Philip Rivers needs a partner that speaks his language. Two people become a comedy duo through comfort, conflict, and space to work. They also need teammates that can create opportunities and then get out of the way and let them shine. That is absolutely what ESPN would have with Ponder and Ryan.

Give America the gift of two rowdy country uncles talking ball, ESPN! If executives feel like they absolutely have to have Rivers in the Monday Night Football booth, so be it. Just make sure Randy Moss is in there with him (something I’ve advocated for before).

Randy Moss shares his thoughts on MNF's Giants at Vikings - ESPN Front Row

Tony Romo is on a different level as an analyst. Troy Aikman is an icon to sports media’s target demo. Drew Brees…well, let’s just say I am not optimistic NBC will be satisfied with that investment in the long-term.

With Moss already in house and the network showing interest in Philip Rivers, ESPN has the chance to do something very special, For a network that has struggled to find star power for its NFL coverage, it is now being presented with a golden opportunity to create an iconic duo made up of two current or future Hall-Of-Famers that can offer first hand perspective on the stars of today’s game.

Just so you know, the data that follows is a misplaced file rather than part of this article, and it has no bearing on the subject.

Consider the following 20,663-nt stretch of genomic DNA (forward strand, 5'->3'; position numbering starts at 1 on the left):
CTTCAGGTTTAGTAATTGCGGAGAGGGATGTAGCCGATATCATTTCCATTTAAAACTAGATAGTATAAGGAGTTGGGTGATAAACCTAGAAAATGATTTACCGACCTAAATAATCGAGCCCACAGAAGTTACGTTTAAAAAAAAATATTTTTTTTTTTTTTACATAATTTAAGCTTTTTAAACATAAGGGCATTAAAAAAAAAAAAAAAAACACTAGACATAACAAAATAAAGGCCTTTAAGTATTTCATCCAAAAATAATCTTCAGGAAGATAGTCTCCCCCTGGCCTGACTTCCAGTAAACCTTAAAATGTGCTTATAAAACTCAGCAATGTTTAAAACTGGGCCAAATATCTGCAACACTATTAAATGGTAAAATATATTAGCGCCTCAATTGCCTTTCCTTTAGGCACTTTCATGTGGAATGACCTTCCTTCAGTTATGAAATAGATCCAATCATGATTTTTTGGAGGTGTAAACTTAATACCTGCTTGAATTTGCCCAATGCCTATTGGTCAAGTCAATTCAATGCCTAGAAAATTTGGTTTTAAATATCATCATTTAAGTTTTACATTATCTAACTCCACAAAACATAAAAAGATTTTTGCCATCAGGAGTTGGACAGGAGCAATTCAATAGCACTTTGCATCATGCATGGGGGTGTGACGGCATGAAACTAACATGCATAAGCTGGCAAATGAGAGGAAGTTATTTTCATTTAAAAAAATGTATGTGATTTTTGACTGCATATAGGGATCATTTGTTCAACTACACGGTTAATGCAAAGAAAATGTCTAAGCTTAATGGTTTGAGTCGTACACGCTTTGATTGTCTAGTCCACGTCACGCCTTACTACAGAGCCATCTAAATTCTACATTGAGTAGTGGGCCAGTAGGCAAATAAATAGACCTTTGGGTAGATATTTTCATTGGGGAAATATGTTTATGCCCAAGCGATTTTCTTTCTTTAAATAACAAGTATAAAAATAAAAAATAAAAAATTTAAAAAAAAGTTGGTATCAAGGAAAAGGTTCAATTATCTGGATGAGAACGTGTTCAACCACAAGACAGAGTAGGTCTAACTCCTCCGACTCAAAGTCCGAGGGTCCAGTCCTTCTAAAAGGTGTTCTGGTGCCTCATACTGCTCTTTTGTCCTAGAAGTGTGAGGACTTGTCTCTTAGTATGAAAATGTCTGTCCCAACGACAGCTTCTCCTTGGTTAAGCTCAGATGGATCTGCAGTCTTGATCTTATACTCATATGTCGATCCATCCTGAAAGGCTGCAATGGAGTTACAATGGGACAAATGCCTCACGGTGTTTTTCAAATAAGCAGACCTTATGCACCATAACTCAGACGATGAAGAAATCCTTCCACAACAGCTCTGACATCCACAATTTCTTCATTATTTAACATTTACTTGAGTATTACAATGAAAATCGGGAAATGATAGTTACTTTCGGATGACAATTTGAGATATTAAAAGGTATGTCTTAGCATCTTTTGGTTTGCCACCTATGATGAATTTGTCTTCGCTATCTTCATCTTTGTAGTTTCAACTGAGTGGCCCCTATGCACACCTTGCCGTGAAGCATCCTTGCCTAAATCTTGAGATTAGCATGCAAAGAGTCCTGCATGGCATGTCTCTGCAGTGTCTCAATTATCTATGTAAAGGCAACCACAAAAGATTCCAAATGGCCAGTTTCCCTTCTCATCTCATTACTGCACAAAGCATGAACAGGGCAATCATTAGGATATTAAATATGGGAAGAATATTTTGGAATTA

BSM Writers

Being Wrong On-Air Isn’t A Bad Thing

…if you feel yourself getting uncomfortable over the fact that you were wrong, stop to realize that’s your pride talking. Your ego. And if people call you out for being wrong, it’s actually a good sign.




In the press conference after the Warriors won their fourth NBA title in eight years, Steph Curry referenced a very specific gesture from a very specific episode of Get Up that aired in August 2021.

“Clearly remember some experts and talking heads putting up the big zero,” Curry said, then holding up a hollowed fist to one eye, looking through it as if it were a telescope.